Tuesday, June 12, 2012

Jane Addams: Great Place for Substitutes

I am happy to report that in my years as a substitute teacher, there was one school where I was guaranteed to command a decent amount of respect.

At Jane Addams Middle School in Lawndale, the principal Frank Noyes commands a great deal of respect with students, but more importantly with his staff. A fatherly type who brings a motherly overshadowing elementary flow to the school, Noyes would visit classes on a frequent basis, almost like a “broken window” move, putting out fires before they started. In one class, he pressed his students to watch their language on his campus, as he refused to tolerate “F-bombs”. When one student escaped with a snide smile, the principal tore him up in front of the students – “You think it’s funny?!” Taking the student outside, Noyes continued to upbraid the young fool for making a face about the whole thing.

This administrator expected his assistant principal to visit every class where a substitute had been assigned for the day. On one occasion, I was covering a class of sixth graders. One kid became argumentative early on, refusing to listen or to be quiet. When I called security to have the student removed, he continued to talk back to security. I tried to calm down the situation as best as I could, but to know avail, as he kept whining and interrupting security ---“You know what,” the security staff told me, “I am going to take him to the office, because now he is arguing with me.”

Fifteen minutes later, the young boy – Darren – returned quietly class to pack up and pick up his stuff – he was going home for the day.

That was not the only time that I witnessed a student getting sent home for disrespect towards a substitute teacher. While passing through the main office during lunch time, I witnessed a parent, apparently breaking away from working, sitting in the front lobby seething. “What do you do?” He barked as the principal walked into to summon the parent into his office. Another student was being sent home for the day, and the Dad was just going to have to suck up the inconvenience.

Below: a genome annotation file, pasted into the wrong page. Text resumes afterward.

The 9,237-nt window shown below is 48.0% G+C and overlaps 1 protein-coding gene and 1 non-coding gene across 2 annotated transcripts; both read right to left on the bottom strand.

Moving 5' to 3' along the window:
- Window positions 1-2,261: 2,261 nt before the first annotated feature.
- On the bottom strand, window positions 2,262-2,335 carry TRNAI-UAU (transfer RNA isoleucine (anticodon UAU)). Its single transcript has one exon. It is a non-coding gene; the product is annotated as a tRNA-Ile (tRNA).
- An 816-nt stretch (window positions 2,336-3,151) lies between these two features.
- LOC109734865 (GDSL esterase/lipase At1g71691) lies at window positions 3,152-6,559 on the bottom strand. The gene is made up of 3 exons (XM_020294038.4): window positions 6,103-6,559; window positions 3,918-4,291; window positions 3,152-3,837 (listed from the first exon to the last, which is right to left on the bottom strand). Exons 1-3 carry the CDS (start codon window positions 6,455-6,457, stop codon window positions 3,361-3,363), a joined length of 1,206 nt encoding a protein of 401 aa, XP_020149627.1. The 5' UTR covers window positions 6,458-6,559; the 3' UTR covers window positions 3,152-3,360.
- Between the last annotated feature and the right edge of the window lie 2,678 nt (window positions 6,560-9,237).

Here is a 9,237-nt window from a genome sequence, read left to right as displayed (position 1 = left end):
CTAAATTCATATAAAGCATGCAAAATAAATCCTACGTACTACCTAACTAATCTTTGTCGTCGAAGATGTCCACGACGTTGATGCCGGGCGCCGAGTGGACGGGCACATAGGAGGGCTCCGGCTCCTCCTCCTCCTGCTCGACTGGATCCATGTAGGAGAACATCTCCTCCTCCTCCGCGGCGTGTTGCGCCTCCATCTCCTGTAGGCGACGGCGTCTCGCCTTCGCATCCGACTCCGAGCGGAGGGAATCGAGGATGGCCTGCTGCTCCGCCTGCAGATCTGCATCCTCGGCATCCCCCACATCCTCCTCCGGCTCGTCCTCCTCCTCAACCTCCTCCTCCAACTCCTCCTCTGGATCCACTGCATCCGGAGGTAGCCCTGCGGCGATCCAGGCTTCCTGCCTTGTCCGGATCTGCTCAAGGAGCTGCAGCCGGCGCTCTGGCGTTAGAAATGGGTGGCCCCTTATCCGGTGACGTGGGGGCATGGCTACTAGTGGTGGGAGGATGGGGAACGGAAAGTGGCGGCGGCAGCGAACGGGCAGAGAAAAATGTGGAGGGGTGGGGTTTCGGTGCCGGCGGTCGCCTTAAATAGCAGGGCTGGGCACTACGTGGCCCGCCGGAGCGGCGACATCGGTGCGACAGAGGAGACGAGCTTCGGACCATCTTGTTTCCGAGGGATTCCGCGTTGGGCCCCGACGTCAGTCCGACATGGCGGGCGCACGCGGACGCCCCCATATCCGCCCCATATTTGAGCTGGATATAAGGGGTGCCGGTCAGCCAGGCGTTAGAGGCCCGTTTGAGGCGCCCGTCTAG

That approach is both valuable and necessary – parents have to start shouldering the responsibility for their kids’ disrespect, especially at the middle school level, when a character of rebellion can take hold at an early age and not shake loose unless a cop,  a court, and an indictment are involved next.

The principal had no problem suspending rude dudes. His staff also prepared a short list of particularly difficult students, reminding them periodically that they were on probation with the administration at the school. As students were divided into academic clusters labeled according to Ivy League schools, the teachers for each cohort also acted as unofficial deans, checking in with substitutes at the end of every day to find out how the day went. Any students that I wrote up, they would follow up and hold accountable. They really backed up their substitutes at the school, and there was no surprise to me why so many guest teachers requested to cover classes at Jane Addams.

I should not neglect to mention that Noyes’ fatherly approach to the whole school was very enduring. In many ways he operated like a real “father of many”. He participated in after school activities with the students and the staff. He even prepared a school calendar highlighting student activities throughout the previous academic year. The administrators and front office personnel also distributed gift cards wishing happy holidays and happy birthday to staff. The family atmosphere certainly contributed to the high morale of the school and provided students with a safe and secure environment for learning.

Leuzinger High School even lost one off the high school math teachers recently to the middle school, and normally educators in a high school setting avoid middle school if they can, as the  early-adolescent student population is more challenging than the high school set. Yet Noyes’ administration and the familial connections were a boon and a draw for a teacher who was looking for more support and less hassle. I am certain that that math teacher is having a successful time in a school where even substitutes can get the job done with suffering neglect or disrespect.

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